The three initiatives, while addressing entirely different projects, have similarities to include a demonstration by those of us who live here in ourselves through self-investment-putting our money where our mouths are and by beginning the process of shifting the tax base and grand list from residential to commercial.
A lot has been written about downtown revitalization, though at times it seems to me a lot less has been successfully communicated about it. Last Wednesday I shared what I understood to be the facts and salient points on that initiative. This Wednesday I'd like to offer some notes about the 1.5 million dollar bond to upgrade the Stanley Israelite Business Park.
The Business Park was established in the 1960's, and its 450 acres and fifty companies provide employment to over 2,500 people and also includes residential housing and is the home of Senator Thomas A. Dodd Baseball Stadium, the home of the Connecticut Tigers. The Business Park generates a little more than 1.9 million dollars in annual tax revenue while adding nearly$674,000 in utility payments.
Any investment of public money anywhere in Norwich should increase the number of businesses, enhance the growth of the Grand List, add jobs and positively impact the household income of those who live here. One of the rules of business, to include the business of government, is you have to spend money to make money.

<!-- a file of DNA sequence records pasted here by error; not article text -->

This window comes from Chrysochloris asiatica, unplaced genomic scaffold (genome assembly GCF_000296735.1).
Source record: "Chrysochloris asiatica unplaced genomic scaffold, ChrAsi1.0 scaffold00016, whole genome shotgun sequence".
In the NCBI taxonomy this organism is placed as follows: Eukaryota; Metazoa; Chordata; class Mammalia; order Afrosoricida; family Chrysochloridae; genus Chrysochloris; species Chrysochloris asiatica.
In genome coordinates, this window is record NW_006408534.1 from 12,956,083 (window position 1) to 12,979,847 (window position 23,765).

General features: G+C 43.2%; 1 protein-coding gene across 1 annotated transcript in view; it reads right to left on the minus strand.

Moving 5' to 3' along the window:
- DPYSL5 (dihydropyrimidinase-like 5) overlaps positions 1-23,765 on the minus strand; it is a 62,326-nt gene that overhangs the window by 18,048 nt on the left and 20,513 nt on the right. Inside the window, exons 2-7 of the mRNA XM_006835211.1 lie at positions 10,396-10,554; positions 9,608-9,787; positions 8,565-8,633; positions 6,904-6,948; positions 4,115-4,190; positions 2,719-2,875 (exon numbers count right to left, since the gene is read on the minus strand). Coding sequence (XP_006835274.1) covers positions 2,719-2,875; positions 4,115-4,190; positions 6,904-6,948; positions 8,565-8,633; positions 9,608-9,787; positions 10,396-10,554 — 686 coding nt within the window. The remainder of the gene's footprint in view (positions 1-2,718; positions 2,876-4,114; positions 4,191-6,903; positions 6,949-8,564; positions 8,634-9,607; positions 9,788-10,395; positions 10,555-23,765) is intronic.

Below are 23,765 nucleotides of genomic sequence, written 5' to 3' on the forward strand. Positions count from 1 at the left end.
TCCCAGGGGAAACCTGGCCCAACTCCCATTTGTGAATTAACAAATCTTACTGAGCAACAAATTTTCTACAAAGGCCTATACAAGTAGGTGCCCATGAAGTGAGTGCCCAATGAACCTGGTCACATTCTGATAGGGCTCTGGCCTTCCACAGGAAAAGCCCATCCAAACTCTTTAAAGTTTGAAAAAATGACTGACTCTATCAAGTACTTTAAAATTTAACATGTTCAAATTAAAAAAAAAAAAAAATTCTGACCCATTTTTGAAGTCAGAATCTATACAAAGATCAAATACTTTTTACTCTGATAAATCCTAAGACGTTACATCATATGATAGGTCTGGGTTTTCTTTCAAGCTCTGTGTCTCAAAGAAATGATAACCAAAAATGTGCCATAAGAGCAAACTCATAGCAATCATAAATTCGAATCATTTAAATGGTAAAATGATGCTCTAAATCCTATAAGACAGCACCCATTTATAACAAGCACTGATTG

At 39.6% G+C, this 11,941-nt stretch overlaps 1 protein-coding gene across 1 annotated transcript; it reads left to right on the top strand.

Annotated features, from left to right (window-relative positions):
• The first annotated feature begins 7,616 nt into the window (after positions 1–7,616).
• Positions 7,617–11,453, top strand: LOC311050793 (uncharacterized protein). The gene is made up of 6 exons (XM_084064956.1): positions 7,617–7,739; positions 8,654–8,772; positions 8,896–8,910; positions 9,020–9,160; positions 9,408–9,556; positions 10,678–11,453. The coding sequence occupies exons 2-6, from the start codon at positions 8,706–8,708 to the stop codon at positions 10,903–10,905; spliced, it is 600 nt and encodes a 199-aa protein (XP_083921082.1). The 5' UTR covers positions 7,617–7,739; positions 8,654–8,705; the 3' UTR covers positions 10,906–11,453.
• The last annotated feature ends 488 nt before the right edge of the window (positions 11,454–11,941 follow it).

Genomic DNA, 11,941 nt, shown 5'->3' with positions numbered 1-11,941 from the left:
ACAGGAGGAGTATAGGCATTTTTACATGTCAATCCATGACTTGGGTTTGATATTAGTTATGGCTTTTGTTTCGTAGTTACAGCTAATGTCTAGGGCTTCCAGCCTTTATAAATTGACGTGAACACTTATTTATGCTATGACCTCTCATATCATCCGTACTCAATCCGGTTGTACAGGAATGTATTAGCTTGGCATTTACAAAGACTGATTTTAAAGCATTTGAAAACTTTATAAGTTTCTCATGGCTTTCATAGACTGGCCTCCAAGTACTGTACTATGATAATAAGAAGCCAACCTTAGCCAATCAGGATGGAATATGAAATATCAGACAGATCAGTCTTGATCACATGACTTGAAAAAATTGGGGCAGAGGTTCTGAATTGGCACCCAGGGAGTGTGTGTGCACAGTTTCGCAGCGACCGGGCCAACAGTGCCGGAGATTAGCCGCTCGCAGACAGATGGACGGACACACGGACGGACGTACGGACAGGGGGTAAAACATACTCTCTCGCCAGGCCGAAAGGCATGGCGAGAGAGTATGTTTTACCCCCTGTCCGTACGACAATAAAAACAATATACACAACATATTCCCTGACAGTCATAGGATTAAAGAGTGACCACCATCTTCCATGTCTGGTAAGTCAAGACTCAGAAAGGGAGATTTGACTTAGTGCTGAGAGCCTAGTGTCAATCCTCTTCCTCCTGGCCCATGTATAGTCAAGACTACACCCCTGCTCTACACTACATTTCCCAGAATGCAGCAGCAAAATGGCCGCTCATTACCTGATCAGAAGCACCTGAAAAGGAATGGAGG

A "yes" vote for the business park improvements would allow for an infrastructure investment and improvement that would include resurfacing roads, in many cases three and four decades old, heavily trafficked and in need of extensive (rhymes with expensive, but not as expensive as starting over which will be all that can be done in a few more years), upgrading to energy efficient street lighting throughout the business park and clearing the underbrush and overgrowth back from the shoulders and rights of way as part of creating pedestrian and bicycle paths for the use of employees of the businesses currently in the park as well as by the residents in the various housing units.
The 1.5 million dollar bond will help reposition an aging, but still vital, business park as a attraction and destination for new businesses while also helping retain current tenants thus expanding the general fund and public utilities' revenue streams while increasing and enhancing the overall quality of life for everyone in Norwich, no matter where in the city you live. And as the bloom returns to The Rose of New England, the glow of prosperity across the region will grow brighter and greater.